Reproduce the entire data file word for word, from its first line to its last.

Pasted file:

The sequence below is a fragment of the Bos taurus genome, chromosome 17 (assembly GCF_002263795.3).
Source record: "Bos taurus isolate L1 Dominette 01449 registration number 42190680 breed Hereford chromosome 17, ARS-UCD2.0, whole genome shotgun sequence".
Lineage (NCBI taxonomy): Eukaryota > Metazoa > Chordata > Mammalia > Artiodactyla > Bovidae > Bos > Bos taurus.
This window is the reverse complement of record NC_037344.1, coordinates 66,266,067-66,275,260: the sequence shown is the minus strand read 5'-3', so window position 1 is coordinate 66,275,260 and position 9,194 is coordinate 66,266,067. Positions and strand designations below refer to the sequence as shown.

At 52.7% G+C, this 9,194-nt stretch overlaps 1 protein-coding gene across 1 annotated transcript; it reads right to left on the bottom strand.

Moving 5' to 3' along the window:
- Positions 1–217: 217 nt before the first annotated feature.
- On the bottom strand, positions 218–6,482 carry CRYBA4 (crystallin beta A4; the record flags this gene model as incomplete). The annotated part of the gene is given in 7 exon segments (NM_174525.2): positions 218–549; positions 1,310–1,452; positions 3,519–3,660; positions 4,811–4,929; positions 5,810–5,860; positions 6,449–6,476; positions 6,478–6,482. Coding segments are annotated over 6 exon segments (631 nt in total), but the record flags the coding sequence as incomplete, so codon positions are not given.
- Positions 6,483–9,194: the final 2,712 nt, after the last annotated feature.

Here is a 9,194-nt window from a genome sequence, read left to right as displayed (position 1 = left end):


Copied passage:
The sequence below is a fragment of the Bos taurus genome, chromosome 17 (assembly GCF_002263795.3).
Source record: "Bos taurus isolate L1 Dominette 01449 registration number 42190680 breed Hereford chromosome 17, ARS-UCD2.0, whole genome shotgun sequence".
Lineage (NCBI taxonomy): Eukaryota > Metazoa > Chordata > Mammalia > Artiodactyla > Bovidae > Bos > Bos taurus.
This window is the reverse complement of record NC_037344.1, coordinates 66,266,067-66,275,260: the sequence shown is the minus strand read 5'-3', so window position 1 is coordinate 66,275,260 and position 9,194 is coordinate 66,266,067. Positions and strand designations below refer to the sequence as shown.

At 52.7% G+C, this 9,194-nt stretch overlaps 1 protein-coding gene across 1 annotated transcript; it reads right to left on the bottom strand.

Moving 5' to 3' along the window:
- Positions 1–217: 217 nt before the first annotated feature.
- On the bottom strand, positions 218–6,482 carry CRYBA4 (crystallin beta A4; the record flags this gene model as incomplete). The annotated part of the gene is given in 7 exon segments (NM_174525.2): positions 218–549; positions 1,310–1,452; positions 3,519–3,660; positions 4,811–4,929; positions 5,810–5,860; positions 6,449–6,476; positions 6,478–6,482. Coding segments are annotated over 6 exon segments (631 nt in total), but the record flags the coding sequence as incomplete, so codon positions are not given.
- Positions 6,483–9,194: the final 2,712 nt, after the last annotated feature.

Here is a 9,194-nt window from a genome sequence, read left to right as displayed (position 1 = left end):